Don’t Tread On Me 5x8ft 600D Nylon Gadsden
Whether you are a fan of the Gadsden “Don’t Tread on Me” flag or not, the significance behind it is unmistakable. Also easily recognizable is the implied warning from the snake itself, which closely mirrors the beliefs of our country – heed our warning lest we strike out
Although often referred to as the “Don’t Tread on Me” flag, the correct name is the Gadsden Flag, named after its designer, Christopher Gadsden, an American Revolution-era politician.
The Gadsden flag’s history begins in 1775, when Christopher Gadsden, a Continental Colonel from South Carolina, designed the flag and presented it to the Colonial Marines, the American Colonies’ amphibious infantry force.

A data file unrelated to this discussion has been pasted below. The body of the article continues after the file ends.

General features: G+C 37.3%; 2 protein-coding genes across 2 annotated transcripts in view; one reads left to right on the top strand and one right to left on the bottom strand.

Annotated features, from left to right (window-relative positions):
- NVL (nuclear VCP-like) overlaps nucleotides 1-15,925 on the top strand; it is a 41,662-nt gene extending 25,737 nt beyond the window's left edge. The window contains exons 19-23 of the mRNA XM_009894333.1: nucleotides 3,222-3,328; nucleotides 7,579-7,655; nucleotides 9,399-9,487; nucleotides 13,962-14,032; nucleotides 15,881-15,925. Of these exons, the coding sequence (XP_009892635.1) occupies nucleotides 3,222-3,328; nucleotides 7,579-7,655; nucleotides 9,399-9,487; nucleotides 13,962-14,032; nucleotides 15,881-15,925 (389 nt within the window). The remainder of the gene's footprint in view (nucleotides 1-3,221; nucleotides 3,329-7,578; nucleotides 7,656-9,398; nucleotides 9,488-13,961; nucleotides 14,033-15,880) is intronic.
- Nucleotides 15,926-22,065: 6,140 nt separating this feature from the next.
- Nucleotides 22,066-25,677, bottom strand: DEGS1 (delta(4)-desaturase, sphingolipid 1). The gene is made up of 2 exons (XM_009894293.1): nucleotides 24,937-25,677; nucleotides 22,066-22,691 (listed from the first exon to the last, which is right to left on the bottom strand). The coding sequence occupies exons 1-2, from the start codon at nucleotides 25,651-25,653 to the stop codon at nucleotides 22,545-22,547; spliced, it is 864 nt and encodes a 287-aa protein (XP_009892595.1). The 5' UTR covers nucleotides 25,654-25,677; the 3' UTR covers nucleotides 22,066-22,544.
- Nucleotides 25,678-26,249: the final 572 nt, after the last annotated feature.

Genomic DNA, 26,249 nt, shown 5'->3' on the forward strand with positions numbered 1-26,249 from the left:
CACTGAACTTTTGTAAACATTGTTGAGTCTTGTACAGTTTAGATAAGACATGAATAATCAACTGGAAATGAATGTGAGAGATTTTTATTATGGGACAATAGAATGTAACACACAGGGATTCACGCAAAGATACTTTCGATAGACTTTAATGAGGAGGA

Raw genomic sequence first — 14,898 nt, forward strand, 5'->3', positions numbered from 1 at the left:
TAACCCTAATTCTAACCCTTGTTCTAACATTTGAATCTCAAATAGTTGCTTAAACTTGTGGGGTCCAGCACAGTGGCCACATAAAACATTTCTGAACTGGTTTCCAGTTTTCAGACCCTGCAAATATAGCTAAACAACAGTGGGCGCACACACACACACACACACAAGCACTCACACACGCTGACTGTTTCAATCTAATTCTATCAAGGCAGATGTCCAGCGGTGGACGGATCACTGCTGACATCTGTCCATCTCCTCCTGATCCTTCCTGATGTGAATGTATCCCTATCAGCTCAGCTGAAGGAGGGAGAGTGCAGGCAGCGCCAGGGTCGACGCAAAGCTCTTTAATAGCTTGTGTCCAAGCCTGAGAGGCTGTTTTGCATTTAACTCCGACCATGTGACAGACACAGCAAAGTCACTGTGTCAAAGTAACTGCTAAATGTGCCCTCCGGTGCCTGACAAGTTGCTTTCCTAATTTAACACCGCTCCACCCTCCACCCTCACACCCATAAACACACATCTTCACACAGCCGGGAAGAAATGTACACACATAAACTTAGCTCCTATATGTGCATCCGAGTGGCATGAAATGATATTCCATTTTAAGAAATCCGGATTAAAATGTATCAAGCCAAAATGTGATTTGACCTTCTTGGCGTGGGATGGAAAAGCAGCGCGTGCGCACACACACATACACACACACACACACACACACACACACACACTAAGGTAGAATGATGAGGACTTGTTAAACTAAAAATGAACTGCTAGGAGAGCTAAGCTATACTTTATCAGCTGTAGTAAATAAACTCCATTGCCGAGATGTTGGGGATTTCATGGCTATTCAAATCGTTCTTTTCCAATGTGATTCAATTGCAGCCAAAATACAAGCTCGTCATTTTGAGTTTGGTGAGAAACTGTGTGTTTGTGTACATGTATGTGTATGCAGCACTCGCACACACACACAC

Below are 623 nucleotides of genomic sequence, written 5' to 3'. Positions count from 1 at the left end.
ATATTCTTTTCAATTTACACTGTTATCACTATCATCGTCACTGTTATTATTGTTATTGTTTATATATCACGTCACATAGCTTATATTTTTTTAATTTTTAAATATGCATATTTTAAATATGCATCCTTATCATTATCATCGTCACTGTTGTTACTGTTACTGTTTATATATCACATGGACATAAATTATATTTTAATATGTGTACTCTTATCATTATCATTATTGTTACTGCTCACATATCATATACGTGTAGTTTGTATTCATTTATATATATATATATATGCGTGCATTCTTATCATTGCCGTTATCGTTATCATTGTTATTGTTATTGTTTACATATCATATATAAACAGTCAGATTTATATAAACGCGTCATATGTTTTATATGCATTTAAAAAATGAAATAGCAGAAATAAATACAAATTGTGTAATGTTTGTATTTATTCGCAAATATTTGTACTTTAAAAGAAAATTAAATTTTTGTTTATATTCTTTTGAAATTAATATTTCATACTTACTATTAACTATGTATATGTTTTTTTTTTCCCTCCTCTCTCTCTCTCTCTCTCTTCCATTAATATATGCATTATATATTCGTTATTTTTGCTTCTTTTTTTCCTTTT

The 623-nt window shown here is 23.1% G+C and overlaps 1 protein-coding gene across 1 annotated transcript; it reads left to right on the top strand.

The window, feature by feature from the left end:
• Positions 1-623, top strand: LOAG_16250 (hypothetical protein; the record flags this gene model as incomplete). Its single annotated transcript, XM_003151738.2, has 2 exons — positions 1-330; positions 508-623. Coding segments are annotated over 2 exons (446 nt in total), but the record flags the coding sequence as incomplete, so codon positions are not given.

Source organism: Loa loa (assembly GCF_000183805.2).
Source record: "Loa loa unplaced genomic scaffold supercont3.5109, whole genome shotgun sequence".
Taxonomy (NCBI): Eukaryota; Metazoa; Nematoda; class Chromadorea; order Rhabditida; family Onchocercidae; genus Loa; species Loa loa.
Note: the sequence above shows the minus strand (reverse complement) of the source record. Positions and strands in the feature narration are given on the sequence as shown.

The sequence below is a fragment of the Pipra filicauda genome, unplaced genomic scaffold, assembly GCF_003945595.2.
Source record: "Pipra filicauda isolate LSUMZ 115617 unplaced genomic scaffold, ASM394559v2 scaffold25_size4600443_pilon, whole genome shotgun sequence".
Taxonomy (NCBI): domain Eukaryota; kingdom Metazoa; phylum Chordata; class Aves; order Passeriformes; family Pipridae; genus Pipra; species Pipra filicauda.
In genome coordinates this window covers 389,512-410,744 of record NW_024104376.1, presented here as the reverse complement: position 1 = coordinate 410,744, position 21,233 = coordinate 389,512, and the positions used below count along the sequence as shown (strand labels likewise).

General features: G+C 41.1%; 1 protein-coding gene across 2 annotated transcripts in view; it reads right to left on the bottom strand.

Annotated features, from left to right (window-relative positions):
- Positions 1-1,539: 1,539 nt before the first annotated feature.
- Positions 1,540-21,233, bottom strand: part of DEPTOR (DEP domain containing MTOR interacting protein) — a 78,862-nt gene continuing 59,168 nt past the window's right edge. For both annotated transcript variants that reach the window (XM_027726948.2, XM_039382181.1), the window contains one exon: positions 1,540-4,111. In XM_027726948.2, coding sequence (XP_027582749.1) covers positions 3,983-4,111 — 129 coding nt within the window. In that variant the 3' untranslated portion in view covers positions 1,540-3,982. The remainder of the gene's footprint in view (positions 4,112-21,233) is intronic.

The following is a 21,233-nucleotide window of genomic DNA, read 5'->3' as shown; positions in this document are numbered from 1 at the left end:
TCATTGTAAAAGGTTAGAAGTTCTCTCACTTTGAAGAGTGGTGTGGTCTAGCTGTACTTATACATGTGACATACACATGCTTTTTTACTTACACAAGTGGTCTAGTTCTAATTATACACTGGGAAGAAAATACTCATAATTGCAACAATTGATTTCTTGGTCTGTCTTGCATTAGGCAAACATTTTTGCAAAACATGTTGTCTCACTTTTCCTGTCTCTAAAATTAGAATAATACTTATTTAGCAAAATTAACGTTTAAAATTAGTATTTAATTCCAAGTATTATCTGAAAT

The Colonial Marines adopted Gadsden’s flag alongside another design (the Moultrie Flag, a blue flag with a white crescent overlaid with the word “LIBERTY”). Both flags served as symbols of the Continental Marines until 1798, at which point the unit transitioned into the modern-day United States Marine Corps.
After the Revolutionary War ended and the United States declared independence, the Gadsden flag fell into disuse, only occasionally flown in Charleston, South Carolina, as a historical symbol, until the flag’s modern resurgence in the 1970s.